The World Water Week in Stockholm this year focused on one of the increasing challenges for sanitation and water service delivery - urbanization. The global population is now more than half urban and cities are growing at a tremendous rate, especially in the developing world and in the small and medium-sized towns. This rapid urbanization process poses many challenges for those trying to provide services. First and quite simply, the increasing human density corresponds to increasing quantities of waste. This of course leads to environmental degradation, water pollution and a multitude of related health and livelihood impacts. Urbanization exacerbates the need for improved sanitation. Secondly, cities are often experiencing population growth that far exceeds their absorptive capacity in terms of shelter, water, sanitation infrastructure, public health services, employment, education, food supplies and environmental protection - a striking new challenge that has arisen within the span of a lifetime. The service backlog thus gives rise to an increasing number of slums and informal areas lacking adequate sanitation services.
There are a number of recent initiatives moving the focus of urban sanitation to the spotlight. For example, the City Sanitation Strategies in Indonesia that have developed over the last 5 years focusing on city-wide operational which transformed the sector. Increasingly investors such as the World Bank, Gates Foundation, African Water Facilities and European Union are financing urban solutions. The urban environment is challenging, but also leading to innovations in service delivery and financing, like the private entrepreneurs supported through Water & Sanitation for the Urban Poor (WUSP).
In our attempts to come to grips with the scale of the urban challenges there is increasing recognition that the term "urban" hides a complex mix of heterogeneous contexts. There is amazing diversity in the level of service provision within cities, from high income-high water consumption areas connected to sewerage systems, to proper toilets without proper waste management, to nothing at all. Although statistics usually show urban areas as having greater access to sanitation services, this can be misleading. In the case of urban slum dwellers, proximity doesn’t mean access to improved services. At the World Water Week, sector professionals were increasing recognizing that this spatial diversity needs to be taken into account when planning, designing and monitoring for urban sanitation.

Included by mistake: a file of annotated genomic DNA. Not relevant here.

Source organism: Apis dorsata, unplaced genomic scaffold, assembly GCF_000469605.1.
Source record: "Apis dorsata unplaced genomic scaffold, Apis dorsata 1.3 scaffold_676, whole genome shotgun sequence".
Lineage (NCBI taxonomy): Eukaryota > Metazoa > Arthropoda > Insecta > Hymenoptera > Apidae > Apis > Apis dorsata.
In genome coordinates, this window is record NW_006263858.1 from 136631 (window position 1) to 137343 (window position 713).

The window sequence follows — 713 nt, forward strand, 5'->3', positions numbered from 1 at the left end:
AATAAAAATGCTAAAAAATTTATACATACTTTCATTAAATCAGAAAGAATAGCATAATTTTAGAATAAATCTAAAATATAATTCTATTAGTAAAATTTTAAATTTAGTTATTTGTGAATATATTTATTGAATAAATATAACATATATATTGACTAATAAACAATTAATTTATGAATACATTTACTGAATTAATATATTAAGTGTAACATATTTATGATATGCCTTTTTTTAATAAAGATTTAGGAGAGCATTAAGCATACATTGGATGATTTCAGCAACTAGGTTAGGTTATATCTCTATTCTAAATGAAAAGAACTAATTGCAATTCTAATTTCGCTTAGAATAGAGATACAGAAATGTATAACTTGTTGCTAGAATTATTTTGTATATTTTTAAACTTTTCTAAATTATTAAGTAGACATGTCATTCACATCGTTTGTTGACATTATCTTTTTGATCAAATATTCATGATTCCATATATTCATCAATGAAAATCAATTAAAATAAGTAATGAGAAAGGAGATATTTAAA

In many ways meeting the urban challenge requires a paradigm shift in how we view the urban context and how we design urban sanitation services. The heterogeneous nature of the problem means that the solutions will also have to be heterogeneous. Instead of rolling out a single standard of city-wide services, meeting the needs of ALL city dwellers will mean adapting technology, management and financing structures that are matched to the urban context in which they are living. Matching services to specific contexts and social demographics will mean looking at a multitude of solutions and integrating them along the entire chain of environmental service delivery (including solid waste and drainage). Future city-wide planning may need to allow different standards and options at different levels of the city. One way of doing this is to start looking at the functions that services provide instead of focusing on specific technologies. This will open the door for innovation and critical linkages to complementary services. We need to start thinking out of the box, adapting solutions to specific urban contexts (http://susana.org/lang-en/library?view=ccbktypeitem&type=2&id=1019), and taking action at a variety of levels within the urban context. The urban challenge is also an exciting opportunity for a paradigm shift within the sanitation sector - as long as we remember that this transition requires advocacy and our active engagement at both local and global levels (see my news stream entry from 16th July).